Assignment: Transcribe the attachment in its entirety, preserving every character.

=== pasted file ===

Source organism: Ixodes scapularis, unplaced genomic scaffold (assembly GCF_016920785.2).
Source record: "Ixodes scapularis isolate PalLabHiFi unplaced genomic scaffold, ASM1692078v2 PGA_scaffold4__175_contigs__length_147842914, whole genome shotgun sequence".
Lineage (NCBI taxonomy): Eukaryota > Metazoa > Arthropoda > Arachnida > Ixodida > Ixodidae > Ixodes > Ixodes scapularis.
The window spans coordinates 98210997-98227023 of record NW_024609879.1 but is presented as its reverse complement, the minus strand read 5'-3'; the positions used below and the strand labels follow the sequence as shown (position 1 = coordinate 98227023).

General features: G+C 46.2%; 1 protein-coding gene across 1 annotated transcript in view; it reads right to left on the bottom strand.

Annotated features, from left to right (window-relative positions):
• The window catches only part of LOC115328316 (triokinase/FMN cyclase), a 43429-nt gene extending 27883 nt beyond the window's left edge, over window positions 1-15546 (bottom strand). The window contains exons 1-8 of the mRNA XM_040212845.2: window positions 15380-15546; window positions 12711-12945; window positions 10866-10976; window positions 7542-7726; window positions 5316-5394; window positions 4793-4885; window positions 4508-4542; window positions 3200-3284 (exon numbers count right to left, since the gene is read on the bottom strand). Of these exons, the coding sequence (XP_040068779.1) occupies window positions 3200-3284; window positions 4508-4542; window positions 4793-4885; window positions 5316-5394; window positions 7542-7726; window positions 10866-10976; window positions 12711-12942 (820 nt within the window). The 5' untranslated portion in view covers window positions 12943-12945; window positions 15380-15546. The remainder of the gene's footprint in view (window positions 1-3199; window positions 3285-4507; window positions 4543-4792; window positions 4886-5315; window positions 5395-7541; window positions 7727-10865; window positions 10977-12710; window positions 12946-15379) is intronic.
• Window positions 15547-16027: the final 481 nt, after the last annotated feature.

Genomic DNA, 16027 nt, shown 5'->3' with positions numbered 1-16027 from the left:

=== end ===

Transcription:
Source organism: Ixodes scapularis, unplaced genomic scaffold (assembly GCF_016920785.2).
Source record: "Ixodes scapularis isolate PalLabHiFi unplaced genomic scaffold, ASM1692078v2 PGA_scaffold4__175_contigs__length_147842914, whole genome shotgun sequence".
Lineage (NCBI taxonomy): Eukaryota > Metazoa > Arthropoda > Arachnida > Ixodida > Ixodidae > Ixodes > Ixodes scapularis.
The window spans coordinates 98210997-98227023 of record NW_024609879.1 but is presented as its reverse complement, the minus strand read 5'-3'; the positions used below and the strand labels follow the sequence as shown (position 1 = coordinate 98227023).

General features: G+C 46.2%; 1 protein-coding gene across 1 annotated transcript in view; it reads right to left on the bottom strand.

Annotated features, from left to right (window-relative positions):
• The window catches only part of LOC115328316 (triokinase/FMN cyclase), a 43429-nt gene extending 27883 nt beyond the window's left edge, over window positions 1-15546 (bottom strand). The window contains exons 1-8 of the mRNA XM_040212845.2: window positions 15380-15546; window positions 12711-12945; window positions 10866-10976; window positions 7542-7726; window positions 5316-5394; window positions 4793-4885; window positions 4508-4542; window positions 3200-3284 (exon numbers count right to left, since the gene is read on the bottom strand). Of these exons, the coding sequence (XP_040068779.1) occupies window positions 3200-3284; window positions 4508-4542; window positions 4793-4885; window positions 5316-5394; window positions 7542-7726; window positions 10866-10976; window positions 12711-12942 (820 nt within the window). The 5' untranslated portion in view covers window positions 12943-12945; window positions 15380-15546. The remainder of the gene's footprint in view (window positions 1-3199; window positions 3285-4507; window positions 4543-4792; window positions 4886-5315; window positions 5395-7541; window positions 7727-10865; window positions 10977-12710; window positions 12946-15379) is intronic.
• Window positions 15547-16027: the final 481 nt, after the last annotated feature.

Genomic DNA, 16027 nt, shown 5'->3' with positions numbered 1-16027 from the left: